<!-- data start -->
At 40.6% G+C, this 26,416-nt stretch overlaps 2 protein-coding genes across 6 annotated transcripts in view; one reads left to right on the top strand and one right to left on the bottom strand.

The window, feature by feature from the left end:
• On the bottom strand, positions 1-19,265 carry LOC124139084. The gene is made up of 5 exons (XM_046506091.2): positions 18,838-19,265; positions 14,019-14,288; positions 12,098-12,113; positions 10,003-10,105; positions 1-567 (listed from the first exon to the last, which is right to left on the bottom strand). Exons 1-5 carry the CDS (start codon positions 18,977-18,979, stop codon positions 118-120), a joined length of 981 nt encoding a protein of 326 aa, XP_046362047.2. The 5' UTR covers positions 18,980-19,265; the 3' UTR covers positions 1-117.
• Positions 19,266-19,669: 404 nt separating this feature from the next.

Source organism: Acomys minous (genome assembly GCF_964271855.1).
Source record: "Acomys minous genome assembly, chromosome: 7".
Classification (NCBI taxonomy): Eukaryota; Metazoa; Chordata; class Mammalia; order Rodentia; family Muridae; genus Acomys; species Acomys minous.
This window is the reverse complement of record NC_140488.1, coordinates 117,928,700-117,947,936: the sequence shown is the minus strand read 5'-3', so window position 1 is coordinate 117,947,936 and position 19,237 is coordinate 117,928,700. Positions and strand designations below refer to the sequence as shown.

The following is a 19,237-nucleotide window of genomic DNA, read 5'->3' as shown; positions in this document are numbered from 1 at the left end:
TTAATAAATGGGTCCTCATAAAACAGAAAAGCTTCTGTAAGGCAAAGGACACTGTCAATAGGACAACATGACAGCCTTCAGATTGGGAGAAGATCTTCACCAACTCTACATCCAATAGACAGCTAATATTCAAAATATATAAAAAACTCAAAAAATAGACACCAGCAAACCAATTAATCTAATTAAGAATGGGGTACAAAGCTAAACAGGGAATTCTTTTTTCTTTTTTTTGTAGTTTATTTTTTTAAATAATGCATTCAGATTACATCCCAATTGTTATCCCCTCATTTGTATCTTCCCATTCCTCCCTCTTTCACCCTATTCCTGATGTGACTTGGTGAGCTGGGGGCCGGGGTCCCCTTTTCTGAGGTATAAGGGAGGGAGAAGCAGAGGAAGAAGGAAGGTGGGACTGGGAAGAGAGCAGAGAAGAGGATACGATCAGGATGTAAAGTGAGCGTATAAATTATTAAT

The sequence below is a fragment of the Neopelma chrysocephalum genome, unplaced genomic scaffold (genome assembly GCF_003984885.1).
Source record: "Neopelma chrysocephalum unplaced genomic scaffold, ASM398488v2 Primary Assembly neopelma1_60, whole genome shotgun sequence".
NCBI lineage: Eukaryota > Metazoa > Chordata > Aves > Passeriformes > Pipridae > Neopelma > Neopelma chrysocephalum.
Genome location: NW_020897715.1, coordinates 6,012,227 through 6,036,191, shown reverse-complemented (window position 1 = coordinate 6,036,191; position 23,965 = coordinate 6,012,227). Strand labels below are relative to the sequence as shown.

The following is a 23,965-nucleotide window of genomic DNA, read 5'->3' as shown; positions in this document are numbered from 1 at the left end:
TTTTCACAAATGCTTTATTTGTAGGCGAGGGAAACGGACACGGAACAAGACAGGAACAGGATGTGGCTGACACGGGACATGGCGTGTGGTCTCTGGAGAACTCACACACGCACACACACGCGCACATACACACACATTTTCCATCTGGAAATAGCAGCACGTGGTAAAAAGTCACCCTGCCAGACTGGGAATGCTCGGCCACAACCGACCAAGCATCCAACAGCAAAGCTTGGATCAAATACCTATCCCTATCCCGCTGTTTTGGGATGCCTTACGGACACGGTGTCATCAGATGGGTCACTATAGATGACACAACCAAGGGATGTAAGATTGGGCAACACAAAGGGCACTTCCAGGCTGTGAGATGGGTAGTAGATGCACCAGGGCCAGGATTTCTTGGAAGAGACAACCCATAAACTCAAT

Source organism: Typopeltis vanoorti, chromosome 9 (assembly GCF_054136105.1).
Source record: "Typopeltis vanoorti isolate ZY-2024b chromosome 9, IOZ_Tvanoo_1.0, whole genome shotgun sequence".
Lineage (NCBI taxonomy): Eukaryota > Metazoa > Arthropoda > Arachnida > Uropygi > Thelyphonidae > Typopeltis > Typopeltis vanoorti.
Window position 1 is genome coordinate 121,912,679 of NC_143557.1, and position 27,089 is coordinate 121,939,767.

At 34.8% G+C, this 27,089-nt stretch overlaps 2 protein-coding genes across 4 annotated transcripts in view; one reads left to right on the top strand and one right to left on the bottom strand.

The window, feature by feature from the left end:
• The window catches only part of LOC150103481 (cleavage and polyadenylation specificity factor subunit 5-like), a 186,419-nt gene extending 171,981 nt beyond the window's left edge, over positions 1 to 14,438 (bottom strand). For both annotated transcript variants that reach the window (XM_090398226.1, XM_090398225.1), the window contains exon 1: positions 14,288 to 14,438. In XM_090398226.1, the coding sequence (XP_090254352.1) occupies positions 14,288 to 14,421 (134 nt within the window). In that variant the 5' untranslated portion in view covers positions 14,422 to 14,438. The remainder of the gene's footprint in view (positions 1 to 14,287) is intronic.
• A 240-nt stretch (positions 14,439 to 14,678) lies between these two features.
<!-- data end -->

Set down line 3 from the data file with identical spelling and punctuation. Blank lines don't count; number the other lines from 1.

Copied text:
• On the bottom strand, positions 1-19,265 carry LOC124139084. The gene is made up of 5 exons (XM_046506091.2): positions 18,838-19,265; positions 14,019-14,288; positions 12,098-12,113; positions 10,003-10,105; positions 1-567 (listed from the first exon to the last, which is right to left on the bottom strand). Exons 1-5 carry the CDS (start codon positions 18,977-18,979, stop codon positions 118-120), a joined length of 981 nt encoding a protein of 326 aa, XP_046362047.2. The 5' UTR covers positions 18,980-19,265; the 3' UTR covers positions 1-117.